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TICKER - RBS faces the high cost of M&A success bank shoulders big risks in ABN buyout

Banco Santander wasted little time cashing in on the biggest banking buyout ever.

Last month, even before a three-bank consortium had shelled out a record €71.4 billion ($105 billion) to acquire ABN Amro Bank, Santander agreed to sell ABN’s Banca Antonveneta unit in Italy to Banca Monte dei Paschi di Siena for €9 billion, recouping nearly half its €19.9 billion share of the takeover cost and allowing it to walk off with ABN’s prized Brazilian unit, Banco Real, at a bargain price.

That savvy maneuvering underscores one of the abiding ironies of this extraordinary takeover saga — that the lead player in the ABN consortium, Royal Bank of Scotland, appears to be taking on the bulk of the deal’s risk while standing to gain the least. RBS, which will run ABN for as long as 18 months while it is being broken up, will shoulder the operational burden for the buyout consortium, which also includes the Belgian-Dutch banking and insurance group Fortis. But the businesses that RBS will end up with — namely, ABN’s corporate and investment banking operations — face much-diminished growth prospects because of the global credit crisis that erupted after the consortium launched its bid in April.

Chief executive Sir Fred Goodwin insisted early this month that the integration of ABN Amro was “off to a promising start” and that RBS expected returns on the deal to be slightly better than previously forecast. In addition, he announced that the two banks would take a combined £1.25 billion ($2.5 billion) in write-downs on U.S. mortgage-related assets. RBS is a leading underwriter of U.S. mortgage-backed securities, and ABN Amro is one of the biggest European backers of conduits, or off-balance-sheet financing vehicles, with some £40 billion in assets. The write-downs were smaller than some analysts had feared; RBS’s stock rose 2.7 percent on the news but was still off 27.9 percent since the start of the year.

Notwithstanding Goodwin’s positive outlook, many analysts still contend that RBS fundamentally overpaid for a wholesale banking business at the top of the business cycle. “It could be a real struggle” for RBS to justify the deal, says Citigroup banking analyst Tom Rayner.

The British bank must find a way to integrate far-flung businesses with very different product lines, cultures and attitudes toward risk, without losing clients in the midst of the toughest credit market environment in years. Even if it does so and succeeds in wringing out a projected €1.8 billion of cost cuts and revenue synergies by 2010, its return on investment will be slightly higher than 13.2 percent, compared with Santander’s projected ROI of 19 percent on Banco Real.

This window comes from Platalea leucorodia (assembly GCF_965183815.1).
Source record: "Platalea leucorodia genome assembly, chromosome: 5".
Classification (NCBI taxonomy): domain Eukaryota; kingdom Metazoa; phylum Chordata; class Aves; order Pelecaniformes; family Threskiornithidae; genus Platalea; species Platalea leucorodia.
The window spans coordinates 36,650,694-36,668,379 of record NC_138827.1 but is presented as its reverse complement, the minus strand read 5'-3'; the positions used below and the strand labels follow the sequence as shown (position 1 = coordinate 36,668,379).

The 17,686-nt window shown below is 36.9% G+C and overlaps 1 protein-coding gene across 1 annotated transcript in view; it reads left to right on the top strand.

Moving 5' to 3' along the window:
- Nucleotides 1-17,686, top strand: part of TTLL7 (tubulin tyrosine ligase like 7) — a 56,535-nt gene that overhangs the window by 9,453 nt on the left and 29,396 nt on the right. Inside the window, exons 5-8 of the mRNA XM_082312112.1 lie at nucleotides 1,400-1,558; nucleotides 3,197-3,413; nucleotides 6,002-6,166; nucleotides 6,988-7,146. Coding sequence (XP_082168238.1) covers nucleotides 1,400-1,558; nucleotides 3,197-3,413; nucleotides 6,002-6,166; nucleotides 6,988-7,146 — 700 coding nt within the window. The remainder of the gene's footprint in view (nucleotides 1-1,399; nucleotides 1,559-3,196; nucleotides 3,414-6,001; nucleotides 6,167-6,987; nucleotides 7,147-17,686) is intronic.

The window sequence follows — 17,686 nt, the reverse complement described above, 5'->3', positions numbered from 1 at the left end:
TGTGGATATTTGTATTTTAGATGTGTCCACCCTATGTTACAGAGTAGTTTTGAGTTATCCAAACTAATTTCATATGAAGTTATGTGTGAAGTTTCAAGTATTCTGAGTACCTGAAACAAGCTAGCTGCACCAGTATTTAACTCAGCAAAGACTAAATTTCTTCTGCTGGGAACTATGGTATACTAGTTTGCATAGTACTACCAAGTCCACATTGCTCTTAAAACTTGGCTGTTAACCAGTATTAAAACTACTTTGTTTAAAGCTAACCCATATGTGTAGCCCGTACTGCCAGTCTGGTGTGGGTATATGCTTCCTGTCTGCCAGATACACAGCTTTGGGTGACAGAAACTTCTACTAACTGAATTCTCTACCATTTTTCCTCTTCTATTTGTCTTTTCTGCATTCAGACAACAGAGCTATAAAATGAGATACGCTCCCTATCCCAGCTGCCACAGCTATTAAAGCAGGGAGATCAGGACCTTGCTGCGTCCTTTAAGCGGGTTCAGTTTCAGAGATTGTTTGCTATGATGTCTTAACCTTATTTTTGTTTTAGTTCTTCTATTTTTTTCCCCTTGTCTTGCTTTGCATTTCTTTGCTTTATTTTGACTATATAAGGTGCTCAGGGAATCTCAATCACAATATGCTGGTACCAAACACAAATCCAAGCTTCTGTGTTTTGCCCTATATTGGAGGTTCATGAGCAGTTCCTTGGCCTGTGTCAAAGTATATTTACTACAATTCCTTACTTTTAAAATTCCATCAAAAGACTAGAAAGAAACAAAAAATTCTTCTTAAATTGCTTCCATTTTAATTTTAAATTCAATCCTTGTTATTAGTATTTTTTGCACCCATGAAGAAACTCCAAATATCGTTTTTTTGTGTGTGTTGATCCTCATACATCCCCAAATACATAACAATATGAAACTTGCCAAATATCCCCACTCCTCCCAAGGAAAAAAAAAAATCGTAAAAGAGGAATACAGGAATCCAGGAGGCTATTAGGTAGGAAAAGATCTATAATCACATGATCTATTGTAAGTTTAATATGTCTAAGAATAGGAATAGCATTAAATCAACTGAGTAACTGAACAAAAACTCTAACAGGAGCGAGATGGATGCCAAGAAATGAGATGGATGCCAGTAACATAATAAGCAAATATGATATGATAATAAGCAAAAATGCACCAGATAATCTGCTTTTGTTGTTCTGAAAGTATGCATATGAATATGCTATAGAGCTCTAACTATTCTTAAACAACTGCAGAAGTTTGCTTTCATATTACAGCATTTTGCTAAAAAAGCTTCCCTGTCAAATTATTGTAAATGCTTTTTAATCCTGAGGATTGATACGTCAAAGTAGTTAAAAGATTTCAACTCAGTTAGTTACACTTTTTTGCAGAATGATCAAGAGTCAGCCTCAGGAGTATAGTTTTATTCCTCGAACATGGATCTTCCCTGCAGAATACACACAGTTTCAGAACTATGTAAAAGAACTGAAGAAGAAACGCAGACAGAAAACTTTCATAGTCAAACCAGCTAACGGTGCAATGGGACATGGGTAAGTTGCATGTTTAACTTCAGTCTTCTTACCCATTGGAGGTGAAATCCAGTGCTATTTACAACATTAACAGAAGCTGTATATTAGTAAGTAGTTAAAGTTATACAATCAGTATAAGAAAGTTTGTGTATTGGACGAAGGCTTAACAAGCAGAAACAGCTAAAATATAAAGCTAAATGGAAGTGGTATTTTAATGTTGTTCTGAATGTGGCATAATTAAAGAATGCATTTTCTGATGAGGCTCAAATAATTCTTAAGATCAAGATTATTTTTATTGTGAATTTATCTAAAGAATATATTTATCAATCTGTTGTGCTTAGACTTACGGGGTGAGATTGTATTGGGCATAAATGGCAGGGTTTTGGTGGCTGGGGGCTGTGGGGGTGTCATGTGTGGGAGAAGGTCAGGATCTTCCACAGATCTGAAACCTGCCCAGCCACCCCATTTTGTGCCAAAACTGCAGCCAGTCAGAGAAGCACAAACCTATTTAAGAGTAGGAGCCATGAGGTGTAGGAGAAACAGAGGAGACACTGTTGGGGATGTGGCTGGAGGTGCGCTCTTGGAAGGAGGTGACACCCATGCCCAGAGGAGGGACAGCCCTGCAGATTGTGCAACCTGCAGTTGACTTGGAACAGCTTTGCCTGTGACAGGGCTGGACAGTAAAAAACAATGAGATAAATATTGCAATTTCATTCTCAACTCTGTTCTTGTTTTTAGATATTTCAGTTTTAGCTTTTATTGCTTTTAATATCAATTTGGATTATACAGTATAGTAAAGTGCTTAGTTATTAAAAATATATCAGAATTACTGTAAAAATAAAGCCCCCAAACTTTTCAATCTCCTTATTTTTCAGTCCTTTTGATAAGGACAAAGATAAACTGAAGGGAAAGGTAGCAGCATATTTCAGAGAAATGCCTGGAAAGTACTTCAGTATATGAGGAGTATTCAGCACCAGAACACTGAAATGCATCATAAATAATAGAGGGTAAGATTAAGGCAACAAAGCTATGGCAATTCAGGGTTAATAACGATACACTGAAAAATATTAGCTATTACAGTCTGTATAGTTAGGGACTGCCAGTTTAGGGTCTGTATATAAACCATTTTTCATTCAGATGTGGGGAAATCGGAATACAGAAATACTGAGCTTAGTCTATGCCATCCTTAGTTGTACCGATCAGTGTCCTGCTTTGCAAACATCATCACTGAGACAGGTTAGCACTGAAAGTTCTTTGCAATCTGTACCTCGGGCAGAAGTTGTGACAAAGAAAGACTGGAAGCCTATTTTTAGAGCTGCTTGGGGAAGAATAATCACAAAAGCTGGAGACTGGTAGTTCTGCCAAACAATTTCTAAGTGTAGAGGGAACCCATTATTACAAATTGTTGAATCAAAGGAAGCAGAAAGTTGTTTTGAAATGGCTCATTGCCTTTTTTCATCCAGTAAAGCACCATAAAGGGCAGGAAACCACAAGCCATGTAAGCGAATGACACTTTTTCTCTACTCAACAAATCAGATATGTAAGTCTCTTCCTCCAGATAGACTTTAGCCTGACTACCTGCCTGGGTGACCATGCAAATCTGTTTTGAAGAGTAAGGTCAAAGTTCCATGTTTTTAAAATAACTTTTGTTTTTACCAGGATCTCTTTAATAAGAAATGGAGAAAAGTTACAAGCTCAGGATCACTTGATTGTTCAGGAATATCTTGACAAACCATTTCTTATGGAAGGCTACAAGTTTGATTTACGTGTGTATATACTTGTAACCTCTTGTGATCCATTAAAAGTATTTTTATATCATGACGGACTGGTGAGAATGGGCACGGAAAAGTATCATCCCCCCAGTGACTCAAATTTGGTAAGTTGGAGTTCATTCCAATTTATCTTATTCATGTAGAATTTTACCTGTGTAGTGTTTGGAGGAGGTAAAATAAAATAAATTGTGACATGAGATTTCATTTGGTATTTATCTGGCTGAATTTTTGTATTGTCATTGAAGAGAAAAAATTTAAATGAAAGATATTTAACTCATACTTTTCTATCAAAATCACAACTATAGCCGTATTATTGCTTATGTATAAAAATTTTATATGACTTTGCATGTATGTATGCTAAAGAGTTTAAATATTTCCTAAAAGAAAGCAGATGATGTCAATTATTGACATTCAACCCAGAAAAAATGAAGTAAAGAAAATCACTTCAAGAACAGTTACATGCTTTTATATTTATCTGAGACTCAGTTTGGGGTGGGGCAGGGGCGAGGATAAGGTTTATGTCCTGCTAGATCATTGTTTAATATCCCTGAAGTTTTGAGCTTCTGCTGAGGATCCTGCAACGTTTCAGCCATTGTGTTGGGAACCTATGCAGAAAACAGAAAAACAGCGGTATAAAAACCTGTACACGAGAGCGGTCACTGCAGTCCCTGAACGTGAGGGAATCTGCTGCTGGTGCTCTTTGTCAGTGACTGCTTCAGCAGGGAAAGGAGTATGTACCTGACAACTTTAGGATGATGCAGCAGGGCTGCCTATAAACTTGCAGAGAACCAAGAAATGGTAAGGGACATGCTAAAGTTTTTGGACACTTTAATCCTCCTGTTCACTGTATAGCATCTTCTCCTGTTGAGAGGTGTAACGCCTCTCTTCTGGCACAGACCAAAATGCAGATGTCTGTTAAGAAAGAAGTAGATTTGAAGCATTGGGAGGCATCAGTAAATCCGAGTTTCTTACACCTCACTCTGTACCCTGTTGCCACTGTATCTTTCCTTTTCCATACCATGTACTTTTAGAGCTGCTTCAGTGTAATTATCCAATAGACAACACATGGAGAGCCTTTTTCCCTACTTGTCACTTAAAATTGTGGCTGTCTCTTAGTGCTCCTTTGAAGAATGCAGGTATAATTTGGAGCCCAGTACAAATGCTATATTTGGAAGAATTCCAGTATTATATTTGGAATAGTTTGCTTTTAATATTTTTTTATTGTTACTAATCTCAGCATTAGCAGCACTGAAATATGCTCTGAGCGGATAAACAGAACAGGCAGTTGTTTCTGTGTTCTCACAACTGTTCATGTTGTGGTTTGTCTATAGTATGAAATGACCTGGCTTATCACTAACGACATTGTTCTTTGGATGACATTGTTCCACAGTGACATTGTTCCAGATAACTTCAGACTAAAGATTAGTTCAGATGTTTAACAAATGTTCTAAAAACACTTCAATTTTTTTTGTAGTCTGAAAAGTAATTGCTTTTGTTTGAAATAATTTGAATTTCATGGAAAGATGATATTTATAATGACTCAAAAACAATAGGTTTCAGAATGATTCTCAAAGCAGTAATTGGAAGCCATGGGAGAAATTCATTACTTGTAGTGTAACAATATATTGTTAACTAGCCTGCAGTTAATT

The stakes for RBS rose dramatically in July when a Dutch court allowed ABN Amro to sell its Chicago-based LaSalle Bank Corp. to Bank of America for $21 billion in a last-ditch defense gambit. LaSalle had been one of the chief reasons for RBS’s interest in challenging Barclays Bank for ABN Amro. It would have given RBS critical mass in the U.S. Midwest, where the bank has struggled, and enabled RBS to apply LaSalle’s commercial banking strengths to its Citizens Bank retail network in New England and the mid-Atlantic states. But rather than give up, RBS CEO Goodwin dug in deeper. Not only did he maintain the consortium’s offer, which greatly exceeded Barclays’ €58 billion cash-and-shares bid, he lifted the cash component to 93 percent from 79 percent. This move minimized share-price dilution but left RBS, whose portion of the bid was €27.2 billion, as Europe’s most highly leveraged bank — with an equity-to-assets ratio of just 1.2 percent, compared with an average of 2.9 percent for the sector, according to Citigroup — just as bank borrowing costs were rising.

To be sure, there is more to the ABN deal than the Americas for RBS. It gains entry into markets in India, the Middle East and the Asia-Pacific, as well as an enlarged retail presence in China, Singapore and Hong Kong. Still, Simon Willis, a London-based analyst at Ireland’s NCB Stockbrokers, calls these niche positions “nothing that’s exactly transformational.”

At RBS Corporate Markets, a unit led by Johnny Cameron that combines the bank’s capital markets and wholesale banking businesses, executives insist there are opportunities for revenue synergies. ABN Amro is strong in covered bonds, commodities and global payments, and RBS is big in European syndicated loans and global project finance.

To get those benefits, however, RBS will be obliged to separate ABN’s global markets and clients businesses from its Dutch operation, which will go to Fortis for €24.3 bil­lion, and then combine two different outfits. Unlike ABN, RBS has shunned equities and merger advisory and focused on lending and bond underwriting.